- There does not seem to be a full recognition in the draft statutory guidance (2019) that religion or belief is a protected characteristic within the Equality Act 2010. Within the draft regulatory guidance (2019) there appears to be emphasis on the protected characteristics of gender reassignment and/or sexual orientation. Whereas in law, all the protected characteristics are of equal force and merit and should be asserted as such. (Note: CViE does not in any way condone those protected characteristics within the Equality Act 2010 that are contrary to the teaching of the Bible.)
- CViE is also concerned that the right to withdraw children from sex and relationship education within the draft statutory guidance (2019) are an erosion of the fundamental rights of parental responsibility for the education of their children. At primary level, parents will have the right to withdraw their children from sex education however this will not apply to relationship education. Our concern is that there are elements relationship education, for example different lifestyles and behaviours within these lifestyles that Christian parents may be concerned about and yet no right of withdrawal.
- At secondary level, the right to withdraw is now a right to request that their children be withdrawn from some or of sex education delivered as part of statutory RSE. This will involve meeting and discussing the parents request with the headteacher. The draft statutory guidance (2019) states “once these discussions have taken place, except in exceptional circumstances, the school should respect the parents’ request to withdraw the child, to and until three terms before the child turns 16. CViE are concerned about the erosion of the parental right to withdraw together with the invidious position that headteachers will be placed in and the lack of any definition of what constitutes ‘exceptional circumstances’.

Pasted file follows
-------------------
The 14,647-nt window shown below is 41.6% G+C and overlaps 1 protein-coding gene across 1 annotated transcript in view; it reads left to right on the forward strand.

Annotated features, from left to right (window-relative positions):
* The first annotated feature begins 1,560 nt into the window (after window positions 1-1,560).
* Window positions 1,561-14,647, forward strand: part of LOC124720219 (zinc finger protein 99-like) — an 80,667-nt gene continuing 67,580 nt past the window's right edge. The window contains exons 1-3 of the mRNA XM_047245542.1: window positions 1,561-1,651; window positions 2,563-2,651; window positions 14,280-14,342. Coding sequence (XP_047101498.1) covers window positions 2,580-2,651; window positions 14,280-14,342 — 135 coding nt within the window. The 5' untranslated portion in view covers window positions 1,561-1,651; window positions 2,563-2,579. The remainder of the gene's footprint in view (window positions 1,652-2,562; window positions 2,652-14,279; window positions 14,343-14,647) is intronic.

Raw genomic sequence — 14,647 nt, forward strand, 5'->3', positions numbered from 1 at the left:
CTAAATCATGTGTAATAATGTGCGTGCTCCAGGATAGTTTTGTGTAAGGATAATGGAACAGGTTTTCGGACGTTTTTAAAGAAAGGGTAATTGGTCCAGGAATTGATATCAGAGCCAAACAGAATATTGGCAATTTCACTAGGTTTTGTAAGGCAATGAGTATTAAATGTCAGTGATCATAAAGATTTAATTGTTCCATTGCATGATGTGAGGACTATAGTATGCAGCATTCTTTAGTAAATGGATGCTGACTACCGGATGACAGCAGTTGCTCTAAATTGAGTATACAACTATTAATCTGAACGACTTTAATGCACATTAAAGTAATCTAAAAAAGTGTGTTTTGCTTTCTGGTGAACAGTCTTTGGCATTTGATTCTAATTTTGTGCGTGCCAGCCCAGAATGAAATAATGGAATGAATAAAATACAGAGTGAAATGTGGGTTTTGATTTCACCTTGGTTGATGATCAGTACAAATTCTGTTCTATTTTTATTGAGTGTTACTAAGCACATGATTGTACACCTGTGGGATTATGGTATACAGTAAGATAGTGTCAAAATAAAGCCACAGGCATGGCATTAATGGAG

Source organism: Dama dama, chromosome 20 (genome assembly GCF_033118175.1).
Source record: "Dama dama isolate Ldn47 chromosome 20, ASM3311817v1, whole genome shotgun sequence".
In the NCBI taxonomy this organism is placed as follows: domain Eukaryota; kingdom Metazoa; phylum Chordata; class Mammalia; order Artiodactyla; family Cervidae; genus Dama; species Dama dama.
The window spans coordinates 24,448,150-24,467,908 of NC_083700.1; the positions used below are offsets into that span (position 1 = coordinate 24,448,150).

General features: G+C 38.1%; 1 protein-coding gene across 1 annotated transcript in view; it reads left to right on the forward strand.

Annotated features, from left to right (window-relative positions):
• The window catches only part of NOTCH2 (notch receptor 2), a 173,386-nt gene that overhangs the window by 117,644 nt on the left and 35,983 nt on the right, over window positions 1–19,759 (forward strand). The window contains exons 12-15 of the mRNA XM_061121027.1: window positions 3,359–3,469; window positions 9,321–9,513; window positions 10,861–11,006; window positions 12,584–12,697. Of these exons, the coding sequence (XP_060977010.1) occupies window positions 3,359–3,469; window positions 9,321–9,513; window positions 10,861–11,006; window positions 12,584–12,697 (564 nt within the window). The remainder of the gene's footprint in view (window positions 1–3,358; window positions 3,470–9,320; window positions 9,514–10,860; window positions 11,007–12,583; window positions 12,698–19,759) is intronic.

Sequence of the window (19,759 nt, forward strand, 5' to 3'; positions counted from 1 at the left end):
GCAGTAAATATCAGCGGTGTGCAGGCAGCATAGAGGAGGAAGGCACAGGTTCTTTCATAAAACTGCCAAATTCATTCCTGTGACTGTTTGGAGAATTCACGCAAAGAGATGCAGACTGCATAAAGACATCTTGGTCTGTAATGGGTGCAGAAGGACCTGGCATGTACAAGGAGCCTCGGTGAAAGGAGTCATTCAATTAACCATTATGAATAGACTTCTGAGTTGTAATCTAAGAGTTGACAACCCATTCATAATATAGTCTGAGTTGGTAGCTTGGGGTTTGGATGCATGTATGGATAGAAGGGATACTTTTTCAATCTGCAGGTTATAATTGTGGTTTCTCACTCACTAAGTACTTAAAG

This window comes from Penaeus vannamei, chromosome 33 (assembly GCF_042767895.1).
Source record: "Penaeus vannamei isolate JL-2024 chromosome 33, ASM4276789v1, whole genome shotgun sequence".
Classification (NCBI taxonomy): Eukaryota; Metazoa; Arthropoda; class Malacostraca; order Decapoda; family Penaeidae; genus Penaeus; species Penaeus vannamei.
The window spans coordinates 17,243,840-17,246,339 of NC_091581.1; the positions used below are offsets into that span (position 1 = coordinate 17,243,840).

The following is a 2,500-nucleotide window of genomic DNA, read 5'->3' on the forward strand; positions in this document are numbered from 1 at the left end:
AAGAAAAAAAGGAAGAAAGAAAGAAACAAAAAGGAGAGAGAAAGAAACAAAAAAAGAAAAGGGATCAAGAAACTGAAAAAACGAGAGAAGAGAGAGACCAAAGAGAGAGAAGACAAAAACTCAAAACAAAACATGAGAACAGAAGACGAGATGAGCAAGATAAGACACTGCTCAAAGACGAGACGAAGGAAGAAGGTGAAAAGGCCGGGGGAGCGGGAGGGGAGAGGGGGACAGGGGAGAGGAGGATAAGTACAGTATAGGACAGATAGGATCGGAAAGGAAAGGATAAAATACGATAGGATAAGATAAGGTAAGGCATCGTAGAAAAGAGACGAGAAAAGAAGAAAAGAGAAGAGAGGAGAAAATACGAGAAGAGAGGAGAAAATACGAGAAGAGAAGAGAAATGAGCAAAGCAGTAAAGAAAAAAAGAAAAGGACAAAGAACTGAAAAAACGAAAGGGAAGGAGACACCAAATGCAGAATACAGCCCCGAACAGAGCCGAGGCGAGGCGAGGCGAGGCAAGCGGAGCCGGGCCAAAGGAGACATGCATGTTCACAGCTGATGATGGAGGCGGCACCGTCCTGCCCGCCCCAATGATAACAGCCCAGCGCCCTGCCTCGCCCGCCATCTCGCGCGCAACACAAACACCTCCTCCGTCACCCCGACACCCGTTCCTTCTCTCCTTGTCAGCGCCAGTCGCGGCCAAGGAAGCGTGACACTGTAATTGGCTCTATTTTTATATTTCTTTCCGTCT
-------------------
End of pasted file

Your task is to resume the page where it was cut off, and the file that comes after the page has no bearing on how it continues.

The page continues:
Response to Consultation
CViE would encourage you to take time to read its response to the consultation on the Relationships Education, Relationships and Sex Education (RSE) and Health Education draft regulations that were published in July 2018 and responses submitted in November 2018. The CViE response provides more detail to the points made above and can be downloaded here.
Interestingly the response to this consultation was published in February 2019 and the Government’s response document can be found by clicking here. Within this document there was a summary of responses to the various questions asked during the consultation.
- The question was asked “Do you agree that the content of Relationship Education in paragraphs 50-57 of the guidance is age-appropriate for primary schools?” Then 58% of respondents either disagreed or strongly disagreed; 12% neither agreed or disagreed; and 31% either strongly agreed or agreed.
- For the question relating to secondary schools, then 64% of the respondents either disagreed or strongly disagreed with the question; 12% neither agreed or disagreed; and 24% either strongly agreed or agreed. Despite this feedback, there was no significant changes made to the draft statutory guidance (2019).
- In response to the question “Do you agree that paragraphs 36-46 on the right to withdraw provide sufficient clarity and advice to schools in order for them to meet the legal requirements?” Then 54% of the respondents either disagreed or strongly disagreed; 12% neither agreed or disagreed; and 34% either strongly agreed or agreed. Again, this feedback does not appear to have been recognised in the draft statutory guidance (2019).